(Behind the book [Secret of the Golden Flower]) is a culture thousands of years old, one which has built organically upon primitive instincts and which, therefore, knows nothing of the arbitrary morality violating the instincts characteristic of us as recently civilized Teutonic barbarians.  For this reason the Chinese are without that impulse towards violent repression of the instincts which hysterically exaggerates and poisons our spirituality.

The man who lives his instincts can also detach from them, and in just as natural a way as he lived them.  SotGF 126

We must never forget our historical premises.  Only a little more than a thousand years ago we stumbled from the crudest beginnings of polytheism into the midst of a highly developed Oriental religion (Christianity?) which lifted the imaginative minds of half-savages to a height that did not correspond to their degree of spiritual development.  In order to maintain this height in some fashion or other, the instinctual sphere inevitably had to be repressed to a great extent.  Thus religious practice and morality took a markedly violent, almost malicious, character.  The repressed elements naturally do not develop, but vegetate further in their original barbarism in the unconscious.   SotGF 126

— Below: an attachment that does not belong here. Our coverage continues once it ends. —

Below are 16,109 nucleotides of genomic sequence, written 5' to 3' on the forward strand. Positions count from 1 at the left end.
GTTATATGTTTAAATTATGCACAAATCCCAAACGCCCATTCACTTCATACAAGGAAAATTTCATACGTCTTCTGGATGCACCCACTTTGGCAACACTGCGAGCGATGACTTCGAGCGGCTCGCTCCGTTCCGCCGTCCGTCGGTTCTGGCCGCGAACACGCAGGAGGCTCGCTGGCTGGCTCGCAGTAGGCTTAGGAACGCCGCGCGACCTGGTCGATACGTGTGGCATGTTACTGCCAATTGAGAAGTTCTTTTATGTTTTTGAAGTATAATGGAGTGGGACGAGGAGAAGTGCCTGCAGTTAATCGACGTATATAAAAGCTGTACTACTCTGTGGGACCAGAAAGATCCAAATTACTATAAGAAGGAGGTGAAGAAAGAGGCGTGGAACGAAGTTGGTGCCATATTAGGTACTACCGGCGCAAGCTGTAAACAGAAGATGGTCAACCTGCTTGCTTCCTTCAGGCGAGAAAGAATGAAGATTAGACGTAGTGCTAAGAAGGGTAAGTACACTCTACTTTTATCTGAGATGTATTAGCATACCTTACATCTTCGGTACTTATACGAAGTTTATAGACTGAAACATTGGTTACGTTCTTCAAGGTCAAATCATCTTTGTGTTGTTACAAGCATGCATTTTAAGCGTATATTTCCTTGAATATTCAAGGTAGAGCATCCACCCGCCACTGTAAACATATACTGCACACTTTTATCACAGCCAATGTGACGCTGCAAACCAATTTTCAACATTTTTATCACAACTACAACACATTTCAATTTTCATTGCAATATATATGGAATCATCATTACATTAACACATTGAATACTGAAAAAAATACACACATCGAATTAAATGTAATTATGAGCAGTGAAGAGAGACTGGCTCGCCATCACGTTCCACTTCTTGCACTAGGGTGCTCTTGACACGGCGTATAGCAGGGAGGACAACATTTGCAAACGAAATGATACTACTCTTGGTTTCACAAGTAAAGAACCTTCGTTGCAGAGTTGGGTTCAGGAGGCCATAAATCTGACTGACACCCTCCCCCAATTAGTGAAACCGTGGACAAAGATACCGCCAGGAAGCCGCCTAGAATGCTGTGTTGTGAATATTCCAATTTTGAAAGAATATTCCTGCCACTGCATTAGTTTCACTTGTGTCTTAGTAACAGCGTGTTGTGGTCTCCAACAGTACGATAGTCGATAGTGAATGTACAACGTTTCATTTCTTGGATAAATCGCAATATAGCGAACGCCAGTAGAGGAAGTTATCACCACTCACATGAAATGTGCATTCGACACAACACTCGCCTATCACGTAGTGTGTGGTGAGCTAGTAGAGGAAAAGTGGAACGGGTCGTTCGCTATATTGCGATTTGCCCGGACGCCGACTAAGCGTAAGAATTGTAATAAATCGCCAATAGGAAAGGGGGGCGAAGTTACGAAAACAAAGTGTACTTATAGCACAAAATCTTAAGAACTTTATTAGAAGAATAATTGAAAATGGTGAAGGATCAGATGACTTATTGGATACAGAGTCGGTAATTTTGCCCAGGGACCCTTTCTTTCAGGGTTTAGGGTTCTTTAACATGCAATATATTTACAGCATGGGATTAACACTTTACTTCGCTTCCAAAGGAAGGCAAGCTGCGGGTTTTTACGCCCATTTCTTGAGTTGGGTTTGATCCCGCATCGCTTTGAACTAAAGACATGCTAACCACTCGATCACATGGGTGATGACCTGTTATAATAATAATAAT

(equanimity)   Recently I received a letter from a former patient which pictures the necessary transformation in simple but pertinent words.  She writes: ‘Out of evil, much good has come to me.  By keeping quiet, repressing nothing, remaining attentive, and by accepting reality – taking things as they are, and not as I wanted them to be – by doing all this, unusual knowledge has come to me, and unusual powers as well, such as I could never have imagined before.  I always thought that when we accepted things they overpowered us in some way or other.  This turns out not to be true at all, and it is only by accepting them that one can assume an attitude towards them (Dissolution of participation mystique).  So now I intend to play the game of life, being receptive to whatever comes to me, good and bad, sun and shadow that are forever alternating, and, in this way, also accepting my own nature with its positive and negative sides.  Thus everything becomes more alive to me.  What a fool I was!  How I tried to force everything to go according to the way I thought it ought to!’   SotGF 127

Cont’d …

Only on the basis of such an attitude, which renounces none of the values won in the course of Christian development, but which, on the contrary, tries with Christian charity and forbearance to accept even the humblest things in oneself, will a higher level of consciousness and culture be possible.  This attitude is religious in the truest sense, and therefore therapeutic, for all religions are therapies for the sorrows and disorders of the soul.  SotGF 127

Y/Y … But it is only a matter of time until the counter position forces recognition of itself one way or another.  Aping an attitude always produces an unstable situation, which can be overthrown by the unconscious at any time.  A safe foundation is found only when the instinctive premises of the unconscious win the same consideration as the viewpoints of the conscious mind.  SotGF 127

… anyone with a more than superficial desire to understand cannot fail to discover that without the most serious application of the Christian values we have acquired the new integration can never take place.  SotGF 127